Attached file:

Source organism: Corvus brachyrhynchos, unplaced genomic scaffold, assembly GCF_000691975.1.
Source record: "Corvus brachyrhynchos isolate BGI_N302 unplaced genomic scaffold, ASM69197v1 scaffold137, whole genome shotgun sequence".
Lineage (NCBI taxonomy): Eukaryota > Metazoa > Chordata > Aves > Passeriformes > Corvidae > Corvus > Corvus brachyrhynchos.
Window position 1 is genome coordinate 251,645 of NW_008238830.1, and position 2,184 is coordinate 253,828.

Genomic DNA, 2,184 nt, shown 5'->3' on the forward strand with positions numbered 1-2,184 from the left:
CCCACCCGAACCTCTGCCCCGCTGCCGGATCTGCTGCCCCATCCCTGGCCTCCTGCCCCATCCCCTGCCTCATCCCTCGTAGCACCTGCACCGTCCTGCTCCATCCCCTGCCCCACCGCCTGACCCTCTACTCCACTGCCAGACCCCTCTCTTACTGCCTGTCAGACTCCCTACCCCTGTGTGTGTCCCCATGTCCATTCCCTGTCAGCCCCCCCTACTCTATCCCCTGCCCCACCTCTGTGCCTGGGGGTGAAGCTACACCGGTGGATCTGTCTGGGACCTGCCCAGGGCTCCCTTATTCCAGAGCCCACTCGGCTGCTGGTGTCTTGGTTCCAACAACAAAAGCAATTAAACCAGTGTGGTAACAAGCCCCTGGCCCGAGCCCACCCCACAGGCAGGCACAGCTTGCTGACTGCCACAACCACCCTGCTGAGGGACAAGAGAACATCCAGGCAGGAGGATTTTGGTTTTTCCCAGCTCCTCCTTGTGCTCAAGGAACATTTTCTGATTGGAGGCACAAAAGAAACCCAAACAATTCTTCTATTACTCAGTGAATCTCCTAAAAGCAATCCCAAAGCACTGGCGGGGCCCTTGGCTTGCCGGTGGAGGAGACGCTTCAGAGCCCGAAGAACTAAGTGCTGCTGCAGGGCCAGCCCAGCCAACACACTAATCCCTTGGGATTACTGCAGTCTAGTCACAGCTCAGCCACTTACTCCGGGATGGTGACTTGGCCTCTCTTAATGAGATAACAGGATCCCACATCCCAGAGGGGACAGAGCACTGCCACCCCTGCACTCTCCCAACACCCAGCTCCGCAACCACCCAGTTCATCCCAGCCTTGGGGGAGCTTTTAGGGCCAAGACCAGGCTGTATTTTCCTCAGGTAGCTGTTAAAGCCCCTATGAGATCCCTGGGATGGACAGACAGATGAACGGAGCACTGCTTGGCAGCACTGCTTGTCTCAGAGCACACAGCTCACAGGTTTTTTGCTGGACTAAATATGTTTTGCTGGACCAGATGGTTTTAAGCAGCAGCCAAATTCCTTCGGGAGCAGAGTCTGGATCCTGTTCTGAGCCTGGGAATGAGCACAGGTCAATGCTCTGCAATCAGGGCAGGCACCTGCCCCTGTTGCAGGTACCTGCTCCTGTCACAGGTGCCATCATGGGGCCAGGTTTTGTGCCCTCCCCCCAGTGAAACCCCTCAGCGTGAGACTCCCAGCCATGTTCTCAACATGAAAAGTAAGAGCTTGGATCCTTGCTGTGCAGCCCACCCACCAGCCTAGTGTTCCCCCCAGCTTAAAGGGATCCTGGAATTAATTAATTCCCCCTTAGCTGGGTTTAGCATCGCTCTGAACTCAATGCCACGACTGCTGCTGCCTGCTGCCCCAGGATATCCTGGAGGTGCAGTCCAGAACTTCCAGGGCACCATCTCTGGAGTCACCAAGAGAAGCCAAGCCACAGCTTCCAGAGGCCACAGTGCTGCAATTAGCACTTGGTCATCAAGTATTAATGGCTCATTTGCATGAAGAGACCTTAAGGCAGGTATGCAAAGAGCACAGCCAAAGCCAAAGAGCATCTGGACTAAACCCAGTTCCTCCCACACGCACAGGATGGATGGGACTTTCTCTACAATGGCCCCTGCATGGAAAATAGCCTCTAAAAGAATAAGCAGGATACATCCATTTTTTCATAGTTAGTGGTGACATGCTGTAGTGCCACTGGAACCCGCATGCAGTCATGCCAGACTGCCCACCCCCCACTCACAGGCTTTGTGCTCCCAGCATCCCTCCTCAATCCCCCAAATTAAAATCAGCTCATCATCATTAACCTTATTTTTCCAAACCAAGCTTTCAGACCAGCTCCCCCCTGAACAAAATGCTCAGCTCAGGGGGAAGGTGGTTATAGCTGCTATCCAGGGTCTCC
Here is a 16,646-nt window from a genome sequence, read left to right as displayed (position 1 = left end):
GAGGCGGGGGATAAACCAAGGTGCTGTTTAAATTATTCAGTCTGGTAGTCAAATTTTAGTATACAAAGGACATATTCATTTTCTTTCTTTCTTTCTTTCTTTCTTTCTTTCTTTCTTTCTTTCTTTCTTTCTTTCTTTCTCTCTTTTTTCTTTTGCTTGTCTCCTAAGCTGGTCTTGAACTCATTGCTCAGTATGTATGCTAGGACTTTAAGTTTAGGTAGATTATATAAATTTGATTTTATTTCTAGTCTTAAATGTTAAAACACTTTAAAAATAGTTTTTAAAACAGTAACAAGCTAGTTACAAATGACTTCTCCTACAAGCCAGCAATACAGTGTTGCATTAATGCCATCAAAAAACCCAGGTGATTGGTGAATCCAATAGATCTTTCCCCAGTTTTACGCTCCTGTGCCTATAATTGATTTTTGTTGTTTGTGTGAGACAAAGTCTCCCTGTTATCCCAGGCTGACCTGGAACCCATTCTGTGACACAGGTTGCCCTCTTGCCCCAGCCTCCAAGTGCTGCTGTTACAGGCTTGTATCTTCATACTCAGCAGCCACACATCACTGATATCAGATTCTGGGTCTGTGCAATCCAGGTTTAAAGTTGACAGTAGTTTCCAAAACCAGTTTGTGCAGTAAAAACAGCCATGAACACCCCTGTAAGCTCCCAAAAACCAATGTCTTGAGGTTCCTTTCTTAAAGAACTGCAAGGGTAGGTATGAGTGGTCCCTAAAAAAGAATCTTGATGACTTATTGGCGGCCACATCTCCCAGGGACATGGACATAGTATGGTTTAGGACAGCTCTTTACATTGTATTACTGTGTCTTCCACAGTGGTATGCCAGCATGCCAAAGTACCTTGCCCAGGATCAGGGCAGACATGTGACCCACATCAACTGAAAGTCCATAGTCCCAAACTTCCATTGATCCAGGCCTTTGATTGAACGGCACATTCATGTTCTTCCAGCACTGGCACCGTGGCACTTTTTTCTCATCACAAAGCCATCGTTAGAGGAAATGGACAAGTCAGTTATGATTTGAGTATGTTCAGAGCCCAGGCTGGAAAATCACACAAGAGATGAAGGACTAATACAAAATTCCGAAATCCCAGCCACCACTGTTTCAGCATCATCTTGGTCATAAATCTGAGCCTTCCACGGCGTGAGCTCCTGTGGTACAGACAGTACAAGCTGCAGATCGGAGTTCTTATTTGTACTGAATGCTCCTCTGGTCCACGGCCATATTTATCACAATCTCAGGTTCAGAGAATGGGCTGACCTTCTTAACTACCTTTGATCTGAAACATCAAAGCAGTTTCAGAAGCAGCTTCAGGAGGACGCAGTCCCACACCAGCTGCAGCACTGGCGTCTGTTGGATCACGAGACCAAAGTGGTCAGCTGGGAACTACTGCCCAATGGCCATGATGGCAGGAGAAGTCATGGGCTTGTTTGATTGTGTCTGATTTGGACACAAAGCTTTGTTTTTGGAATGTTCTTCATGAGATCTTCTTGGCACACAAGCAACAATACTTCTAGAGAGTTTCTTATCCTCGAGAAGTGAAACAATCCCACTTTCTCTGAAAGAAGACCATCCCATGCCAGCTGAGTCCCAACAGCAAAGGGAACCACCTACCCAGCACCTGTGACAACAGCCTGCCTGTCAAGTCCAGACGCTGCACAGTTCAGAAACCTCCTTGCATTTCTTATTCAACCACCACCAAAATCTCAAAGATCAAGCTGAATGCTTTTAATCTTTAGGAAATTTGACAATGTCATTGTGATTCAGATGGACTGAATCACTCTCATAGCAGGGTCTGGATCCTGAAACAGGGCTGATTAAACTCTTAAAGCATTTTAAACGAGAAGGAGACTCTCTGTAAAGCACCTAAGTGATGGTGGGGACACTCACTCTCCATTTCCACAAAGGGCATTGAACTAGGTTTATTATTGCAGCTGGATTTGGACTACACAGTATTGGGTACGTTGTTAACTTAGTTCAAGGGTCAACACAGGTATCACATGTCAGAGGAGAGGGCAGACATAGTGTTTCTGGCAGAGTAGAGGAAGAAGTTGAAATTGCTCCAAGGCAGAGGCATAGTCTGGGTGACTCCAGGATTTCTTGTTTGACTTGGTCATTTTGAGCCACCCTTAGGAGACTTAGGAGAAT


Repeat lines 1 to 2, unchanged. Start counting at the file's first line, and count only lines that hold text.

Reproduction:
Source organism: Corvus brachyrhynchos, unplaced genomic scaffold, assembly GCF_000691975.1.
Source record: "Corvus brachyrhynchos isolate BGI_N302 unplaced genomic scaffold, ASM69197v1 scaffold137, whole genome shotgun sequence".